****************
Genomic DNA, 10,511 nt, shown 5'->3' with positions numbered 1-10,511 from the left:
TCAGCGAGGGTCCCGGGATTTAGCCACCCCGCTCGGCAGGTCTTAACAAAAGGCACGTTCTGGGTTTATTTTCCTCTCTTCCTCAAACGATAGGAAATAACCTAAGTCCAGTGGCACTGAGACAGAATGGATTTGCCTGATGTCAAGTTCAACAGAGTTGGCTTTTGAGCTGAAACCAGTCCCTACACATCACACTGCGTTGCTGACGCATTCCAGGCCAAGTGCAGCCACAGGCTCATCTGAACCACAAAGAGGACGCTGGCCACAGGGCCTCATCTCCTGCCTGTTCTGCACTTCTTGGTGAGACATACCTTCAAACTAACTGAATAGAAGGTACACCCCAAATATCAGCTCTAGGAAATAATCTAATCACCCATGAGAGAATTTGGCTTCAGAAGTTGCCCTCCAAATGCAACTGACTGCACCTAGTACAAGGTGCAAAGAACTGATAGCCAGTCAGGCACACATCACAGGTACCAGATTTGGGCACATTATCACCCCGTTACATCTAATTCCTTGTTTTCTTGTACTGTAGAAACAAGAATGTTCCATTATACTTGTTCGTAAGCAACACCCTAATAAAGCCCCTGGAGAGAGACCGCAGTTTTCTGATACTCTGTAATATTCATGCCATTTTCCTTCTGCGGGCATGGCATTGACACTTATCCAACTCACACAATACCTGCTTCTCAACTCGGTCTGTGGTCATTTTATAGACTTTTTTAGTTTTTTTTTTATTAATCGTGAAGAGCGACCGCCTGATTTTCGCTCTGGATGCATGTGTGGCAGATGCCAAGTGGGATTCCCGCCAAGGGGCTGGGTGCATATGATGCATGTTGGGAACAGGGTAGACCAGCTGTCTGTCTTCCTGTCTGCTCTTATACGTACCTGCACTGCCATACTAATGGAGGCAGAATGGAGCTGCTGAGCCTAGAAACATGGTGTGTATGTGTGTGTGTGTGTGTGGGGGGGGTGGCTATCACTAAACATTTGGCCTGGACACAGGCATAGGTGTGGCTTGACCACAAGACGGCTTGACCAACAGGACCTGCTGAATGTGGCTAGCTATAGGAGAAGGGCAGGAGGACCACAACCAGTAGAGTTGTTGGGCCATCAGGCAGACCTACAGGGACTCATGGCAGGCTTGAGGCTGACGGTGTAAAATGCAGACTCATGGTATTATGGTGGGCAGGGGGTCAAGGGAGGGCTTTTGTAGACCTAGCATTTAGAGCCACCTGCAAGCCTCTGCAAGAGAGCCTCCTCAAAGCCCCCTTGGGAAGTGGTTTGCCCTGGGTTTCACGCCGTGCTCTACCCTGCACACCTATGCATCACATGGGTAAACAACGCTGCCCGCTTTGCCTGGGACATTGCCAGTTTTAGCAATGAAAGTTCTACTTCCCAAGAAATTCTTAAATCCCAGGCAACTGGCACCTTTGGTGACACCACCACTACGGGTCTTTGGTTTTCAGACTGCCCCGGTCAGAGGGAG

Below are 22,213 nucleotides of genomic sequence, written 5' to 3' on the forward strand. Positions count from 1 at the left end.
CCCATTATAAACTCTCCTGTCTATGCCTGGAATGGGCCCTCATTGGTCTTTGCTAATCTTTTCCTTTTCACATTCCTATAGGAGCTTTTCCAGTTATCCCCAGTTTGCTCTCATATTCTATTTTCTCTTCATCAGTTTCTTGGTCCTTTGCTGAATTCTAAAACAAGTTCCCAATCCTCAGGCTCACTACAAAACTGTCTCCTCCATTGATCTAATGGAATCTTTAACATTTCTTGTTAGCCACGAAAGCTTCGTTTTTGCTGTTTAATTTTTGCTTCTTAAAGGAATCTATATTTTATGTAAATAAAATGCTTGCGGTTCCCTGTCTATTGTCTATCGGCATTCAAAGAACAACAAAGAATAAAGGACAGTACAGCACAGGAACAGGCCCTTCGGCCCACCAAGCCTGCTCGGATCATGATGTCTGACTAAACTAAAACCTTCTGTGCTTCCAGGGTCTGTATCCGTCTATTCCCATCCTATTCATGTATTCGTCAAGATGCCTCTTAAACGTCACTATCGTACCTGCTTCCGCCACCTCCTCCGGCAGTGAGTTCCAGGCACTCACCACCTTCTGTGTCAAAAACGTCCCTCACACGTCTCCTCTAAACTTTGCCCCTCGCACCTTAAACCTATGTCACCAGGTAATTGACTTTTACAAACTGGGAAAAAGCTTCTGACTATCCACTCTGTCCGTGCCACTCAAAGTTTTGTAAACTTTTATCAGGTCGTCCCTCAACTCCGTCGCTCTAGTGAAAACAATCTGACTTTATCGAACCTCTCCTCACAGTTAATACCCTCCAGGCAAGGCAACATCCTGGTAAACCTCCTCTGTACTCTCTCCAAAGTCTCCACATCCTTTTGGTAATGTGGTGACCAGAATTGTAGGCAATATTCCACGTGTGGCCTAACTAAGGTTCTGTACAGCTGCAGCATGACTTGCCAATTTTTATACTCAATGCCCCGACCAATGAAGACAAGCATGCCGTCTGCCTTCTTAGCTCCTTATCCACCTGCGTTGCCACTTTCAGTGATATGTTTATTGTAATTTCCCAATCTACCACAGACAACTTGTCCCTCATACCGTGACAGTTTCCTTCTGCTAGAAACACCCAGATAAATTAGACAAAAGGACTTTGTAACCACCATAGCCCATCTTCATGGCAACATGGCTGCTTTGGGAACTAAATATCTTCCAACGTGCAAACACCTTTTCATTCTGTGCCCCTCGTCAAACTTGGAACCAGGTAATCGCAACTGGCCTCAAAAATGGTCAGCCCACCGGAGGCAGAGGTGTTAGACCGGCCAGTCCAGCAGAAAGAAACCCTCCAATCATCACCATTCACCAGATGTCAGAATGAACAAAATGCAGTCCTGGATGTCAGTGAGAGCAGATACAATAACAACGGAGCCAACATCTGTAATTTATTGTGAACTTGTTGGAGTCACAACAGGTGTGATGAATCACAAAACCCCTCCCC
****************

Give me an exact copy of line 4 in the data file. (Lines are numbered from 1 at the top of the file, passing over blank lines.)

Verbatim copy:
CCCATTATAAACTCTCCTGTCTATGCCTGGAATGGGCCCTCATTGGTCTTTGCTAATCTTTTCCTTTTCACATTCCTATAGGAGCTTTTCCAGTTATCCCCAGTTTGCTCTCATATTCTATTTTCTCTTCATCAGTTTCTTGGTCCTTTGCTGAATTCTAAAACAAGTTCCCAATCCTCAGGCTCACTACAAAACTGTCTCCTCCATTGATCTAATGGAATCTTTAACATTTCTTGTTAGCCACGAAAGCTTCGTTTTTGCTGTTTAATTTTTGCTTCTTAAAGGAATCTATATTTTATGTAAATAAAATGCTTGCGGTTCCCTGTCTATTGTCTATCGGCATTCAAAGAACAACAAAGAATAAAGGACAGTACAGCACAGGAACAGGCCCTTCGGCCCACCAAGCCTGCTCGGATCATGATGTCTGACTAAACTAAAACCTTCTGTGCTTCCAGGGTCTGTATCCGTCTATTCCCATCCTATTCATGTATTCGTCAAGATGCCTCTTAAACGTCACTATCGTACCTGCTTCCGCCACCTCCTCCGGCAGTGAGTTCCAGGCACTCACCACCTTCTGTGTCAAAAACGTCCCTCACACGTCTCCTCTAAACTTTGCCCCTCGCACCTTAAACCTATGTCACCAGGTAATTGACTTTTACAAACTGGGAAAAAGCTTCTGACTATCCACTCTGTCCGTGCCACTCAAAGTTTTGTAAACTTTTATCAGGTCGTCCCTCAACTCCGTCGCTCTAGTGAAAACAATCTGACTTTATCGAACCTCTCCTCACAGTTAATACCCTCCAGGCAAGGCAACATCCTGGTAAACCTCCTCTGTACTCTCTCCAAAGTCTCCACATCCTTTTGGTAATGTGGTGACCAGAATTGTAGGCAATATTCCACGTGTGGCCTAACTAAGGTTCTGTACAGCTGCAGCATGACTTGCCAATTTTTATACTCAATGCCCCGACCAATGAAGACAAGCATGCCGTCTGCCTTCTTAGCTCCTTATCCACCTGCGTTGCCACTTTCAGTGATATGTTTATTGTAATTTCCCAATCTACCACAGACAACTTGTCCCTCATACCGTGACAGTTTCCTTCTGCTAGAAACACCCAGATAAATTAGACAAAAGGACTTTGTAACCACCATAGCCCATCTTCATGGCAACATGGCTGCTTTGGGAACTAAATATCTTCCAACGTGCAAACACCTTTTCATTCTGTGCCCCTCGTCAAACTTGGAACCAGGTAATCGCAACTGGCCTCAAAAATGGTCAGCCCACCGGAGGCAGAGGTGTTAGACCGGCCAGTCCAGCAGAAAGAAACCCTCCAATCATCACCATTCACCAGATGTCAGAATGAACAAAATGCAGTCCTGGATGTCAGTGAGAGCAGATACAATAACAACGGAGCCAACATCTGTAATTTATTGTGAACTTGTTGGAGTCACAACAGGTGTGATGAATCACAAAACCCCTCCCC